4.4. Comparison of Confidence Intervals
[30] When applied to real data sets, how well do the confidence intervals defined by the SE compare to other methods of estimating confidence intervals? The uncertainty interval defined by the estimated standard deviation, and the confidence intervals defined by the standard error (t × SE) and estimated by a nonparametric statistical bootstrap for the data sets in Table 1 are summarized in Table 4. Both t × SE and the bootstrapped confidence limits reflect the 95% confidence level, while the uncertainty interval of the standard deviation, under ideal circumstances, reflects ∼68% coverage (i.e., ∼68% of the data will fall within ±1s of the estimated mean). Two standard deviations, which should represent ∼95% coverage is also included in Table 4, however, 2s is rarely used in paleointensity studies. The uncertainty intervals defined by the estimated standard deviation and the confidence interval defined by t × SE involve the assumption that the data sets are normally distributed. The bootstrapped confidence intervals involve no assumptions about the distribution of the data sets.
[31] Using the estimated standard deviation to define uncertainty intervals includes the true mean for 12 of the 18 data sets investigated. This uncertainty interval fails when there is a bias in the data [e.g., Hill and Shaw, 2000] or when the data set contains few values [e.g., Michalk et al., 2008]. The 2s uncertainty intervals include μ in all cases, but in some instances 2s defines a range of ±50 μT (e.g., the Vesuvius data of Muxworthy et al. (submitted manuscript, 2010)). In addition, it is unlikely that the estimated standard deviation will represent a consistent confidence level for data sets with n < 7 (Figure 4). Therefore, for at least six data sets the estimated standard deviation does not provide 95% coverage (Table 4). The t × SE confidence intervals include the true mean for 13 of the data sets and include the true mean when n is small. Four of the five data sets for which the t × SE confidence interval does not include μ are rejected by the AD test for being normally or lognormally distributed about the expected means at the 0.05 significance level. This suggests that there may be a bias in the data sets as noted by the authors [Hill and Shaw, 2000; Yamamoto et al., 2003; Mochizuki et al., 2004]. For these data sets, ±1s also fails to include the true mean. Rolph [1997] noted that the paleointensity results from the 1971 lava flow from Mt. Etna may be affected by chemical remanent magnetization. Despite having relatively large n (≥7), these five data sets yield inaccurate results (intensity error fraction, ∣IEF∣ ≥ 10.7% (Table 1)).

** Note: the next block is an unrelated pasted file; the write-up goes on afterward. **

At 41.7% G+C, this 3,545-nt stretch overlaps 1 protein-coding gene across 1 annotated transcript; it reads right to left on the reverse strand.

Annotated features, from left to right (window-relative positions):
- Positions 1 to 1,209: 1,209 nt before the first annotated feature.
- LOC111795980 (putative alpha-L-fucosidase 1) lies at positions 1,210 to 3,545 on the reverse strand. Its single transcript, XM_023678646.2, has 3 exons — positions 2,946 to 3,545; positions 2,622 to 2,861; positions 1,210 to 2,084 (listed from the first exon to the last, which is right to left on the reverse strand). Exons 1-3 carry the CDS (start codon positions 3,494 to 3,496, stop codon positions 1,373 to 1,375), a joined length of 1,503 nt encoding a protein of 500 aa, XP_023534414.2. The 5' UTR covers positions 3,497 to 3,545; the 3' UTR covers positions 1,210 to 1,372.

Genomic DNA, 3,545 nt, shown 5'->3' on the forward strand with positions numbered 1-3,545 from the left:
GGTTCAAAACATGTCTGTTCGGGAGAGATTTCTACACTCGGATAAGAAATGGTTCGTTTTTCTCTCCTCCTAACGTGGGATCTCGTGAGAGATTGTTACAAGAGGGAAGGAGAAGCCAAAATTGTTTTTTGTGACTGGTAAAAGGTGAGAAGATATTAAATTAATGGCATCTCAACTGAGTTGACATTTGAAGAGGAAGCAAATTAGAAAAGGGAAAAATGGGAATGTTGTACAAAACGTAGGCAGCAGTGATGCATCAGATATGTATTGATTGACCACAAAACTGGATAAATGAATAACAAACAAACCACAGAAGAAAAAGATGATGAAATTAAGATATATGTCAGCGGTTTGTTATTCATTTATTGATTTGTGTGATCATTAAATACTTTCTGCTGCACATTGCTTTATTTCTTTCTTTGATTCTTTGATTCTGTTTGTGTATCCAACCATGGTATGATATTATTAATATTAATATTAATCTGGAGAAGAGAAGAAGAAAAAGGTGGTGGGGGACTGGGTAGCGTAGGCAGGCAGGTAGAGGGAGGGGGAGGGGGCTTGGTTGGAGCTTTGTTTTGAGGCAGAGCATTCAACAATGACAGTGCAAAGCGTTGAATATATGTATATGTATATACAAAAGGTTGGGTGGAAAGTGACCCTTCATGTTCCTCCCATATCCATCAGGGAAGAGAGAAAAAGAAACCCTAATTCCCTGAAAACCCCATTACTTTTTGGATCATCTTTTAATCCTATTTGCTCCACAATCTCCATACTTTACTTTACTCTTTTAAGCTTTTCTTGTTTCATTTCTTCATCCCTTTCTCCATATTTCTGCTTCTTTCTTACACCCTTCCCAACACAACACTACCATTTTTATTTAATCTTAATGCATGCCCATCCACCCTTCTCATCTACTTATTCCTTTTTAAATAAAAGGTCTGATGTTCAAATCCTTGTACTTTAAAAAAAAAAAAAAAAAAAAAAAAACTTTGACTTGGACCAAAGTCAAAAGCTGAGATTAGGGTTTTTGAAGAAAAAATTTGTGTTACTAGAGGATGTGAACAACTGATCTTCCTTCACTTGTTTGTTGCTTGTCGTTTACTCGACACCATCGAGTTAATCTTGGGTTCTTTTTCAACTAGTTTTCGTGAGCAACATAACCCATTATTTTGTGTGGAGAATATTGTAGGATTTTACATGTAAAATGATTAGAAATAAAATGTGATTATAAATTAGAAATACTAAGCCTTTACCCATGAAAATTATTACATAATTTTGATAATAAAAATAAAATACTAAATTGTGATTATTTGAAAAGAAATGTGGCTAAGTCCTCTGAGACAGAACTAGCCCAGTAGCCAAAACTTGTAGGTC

[32] The statistical bootstrap confidence intervals were determined using a biascorrected accelerated bootstrap method [Manly, 2007] with 10^{6} repeat samplings to define the 95% confidence interval around the mean (Table 4). The bootstrap method consistently fails to yield confidence intervals that include the true mean. It has been noted by others that the bootstrap method can underestimate the uncertainties of data sets with few values [e.g., Schenker, 1985]. A comparison between bootstrap and t × SE confidence intervals from a Monte Carlo analysis of a normal distribution suggests that 20 point values are required for the bootstrap confidence interval to be within 10% of that defined by t × SE, and as many as 40 point values are needed to reduce this to within 5%. This makes bootstrapped confidence intervals unsuitable for most paleointensity data sets.